Cheapest route I know of is "flat headed Lime trees" from Ashridge Trees (bare root only, so need to plant Nov-Feb). The plants will be anything from 3M to 4M tall, but "skinny", £34 each (bit cheaper if you want 10+). Once established you can clip the fronts to about 3' thickness each side

    http://www.ashridgetrees.co.uk/stan...-headed-linden-tilia-euchlora-ready-to-pleach

    Lime is not evergreen ... so you will only have a framework of branches in winter - they can be "dense" though.

    Bamboo is handy in that it has a fixed height :) It will take 3 - 5 years to put out "culms" that are full height, but each year (if looked after well) it will put out culms significantly taller / thicker than previous years. Make sure you buy a clumping variety, rather than a "runner" or, if you plant a runner, put in a really good quality root barrier - that stuff aint cheap :(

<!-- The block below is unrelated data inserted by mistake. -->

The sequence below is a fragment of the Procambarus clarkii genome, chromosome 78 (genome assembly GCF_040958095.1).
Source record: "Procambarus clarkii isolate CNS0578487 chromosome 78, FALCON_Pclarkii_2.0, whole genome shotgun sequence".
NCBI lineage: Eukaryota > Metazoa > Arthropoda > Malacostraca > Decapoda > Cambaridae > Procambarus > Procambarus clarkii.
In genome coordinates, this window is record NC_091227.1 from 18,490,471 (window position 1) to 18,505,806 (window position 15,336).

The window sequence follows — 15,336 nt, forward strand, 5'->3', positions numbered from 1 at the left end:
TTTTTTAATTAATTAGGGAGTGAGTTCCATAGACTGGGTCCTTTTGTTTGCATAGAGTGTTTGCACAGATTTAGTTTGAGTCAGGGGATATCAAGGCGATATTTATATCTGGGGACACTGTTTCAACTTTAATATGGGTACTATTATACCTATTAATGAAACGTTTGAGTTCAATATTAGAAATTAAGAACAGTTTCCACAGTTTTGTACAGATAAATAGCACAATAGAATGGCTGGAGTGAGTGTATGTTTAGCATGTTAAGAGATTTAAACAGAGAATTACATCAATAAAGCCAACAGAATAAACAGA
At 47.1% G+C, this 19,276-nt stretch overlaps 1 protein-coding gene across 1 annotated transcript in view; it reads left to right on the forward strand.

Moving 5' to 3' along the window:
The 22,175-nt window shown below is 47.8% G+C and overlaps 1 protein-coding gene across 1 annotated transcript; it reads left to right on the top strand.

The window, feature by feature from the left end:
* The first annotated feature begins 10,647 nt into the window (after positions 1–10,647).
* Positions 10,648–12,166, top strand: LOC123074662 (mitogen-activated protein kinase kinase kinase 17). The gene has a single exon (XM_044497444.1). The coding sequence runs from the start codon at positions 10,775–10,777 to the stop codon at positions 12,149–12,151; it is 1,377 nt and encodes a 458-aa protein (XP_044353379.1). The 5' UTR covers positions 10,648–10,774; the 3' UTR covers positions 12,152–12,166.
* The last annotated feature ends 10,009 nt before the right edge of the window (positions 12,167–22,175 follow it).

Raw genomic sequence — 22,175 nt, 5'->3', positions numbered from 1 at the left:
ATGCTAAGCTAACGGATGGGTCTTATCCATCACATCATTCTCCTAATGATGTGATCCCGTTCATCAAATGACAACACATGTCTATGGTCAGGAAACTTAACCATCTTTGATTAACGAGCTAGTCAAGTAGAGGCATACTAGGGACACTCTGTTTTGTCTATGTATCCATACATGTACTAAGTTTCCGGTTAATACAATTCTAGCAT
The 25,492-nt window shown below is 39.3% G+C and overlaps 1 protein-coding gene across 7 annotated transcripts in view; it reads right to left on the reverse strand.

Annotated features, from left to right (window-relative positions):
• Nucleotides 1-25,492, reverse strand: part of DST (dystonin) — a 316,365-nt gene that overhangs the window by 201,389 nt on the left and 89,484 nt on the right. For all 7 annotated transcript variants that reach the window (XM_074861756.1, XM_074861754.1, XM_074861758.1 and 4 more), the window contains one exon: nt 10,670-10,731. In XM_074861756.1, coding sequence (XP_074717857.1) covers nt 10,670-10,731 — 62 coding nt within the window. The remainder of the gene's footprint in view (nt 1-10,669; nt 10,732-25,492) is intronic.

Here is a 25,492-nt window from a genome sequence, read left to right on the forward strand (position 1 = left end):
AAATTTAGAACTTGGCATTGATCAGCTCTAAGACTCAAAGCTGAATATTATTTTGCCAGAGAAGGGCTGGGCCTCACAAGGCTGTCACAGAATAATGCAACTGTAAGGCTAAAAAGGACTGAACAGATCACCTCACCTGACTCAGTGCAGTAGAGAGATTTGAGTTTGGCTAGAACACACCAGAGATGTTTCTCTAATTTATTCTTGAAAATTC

Eucalyptus is quick growing, looks nice, has a habit of dropping branches ... Eucalyptus is quick happy being cut hard back, so you would be able to control it, but cutting anything back is a big job when it is 20' tall! (The best tool for that job IMHO is a Henchman Hi-step - incredibly stable when you are up there reaching at full stretch to something at the limit of reachability :)

    Also not cheap, but I got mine off eBay for a couple of hundred £££ - so with patience I am sure you would get a bargain price too - and you have several years to look out for a good deal before you need it in anger.

    Here's mine :) against my Lime tree Pleach:
    [​IMG]

    and with the extension feet on:
    [​IMG]

    You can lean it back onto the wheels to move it to the next bit to be "serviced"

    See my Henchman review here:
    http://gardenerscorner.co.uk/forum/...cent-purchases-2014.56088/page-14#post-809192

    Any plant is going to be a 5 year wait for a good screen though ... hence the trellis / climber route is often preferred. You could do both of course - trellis for speed, and then once the trees are up remove / ignore the trellis plants.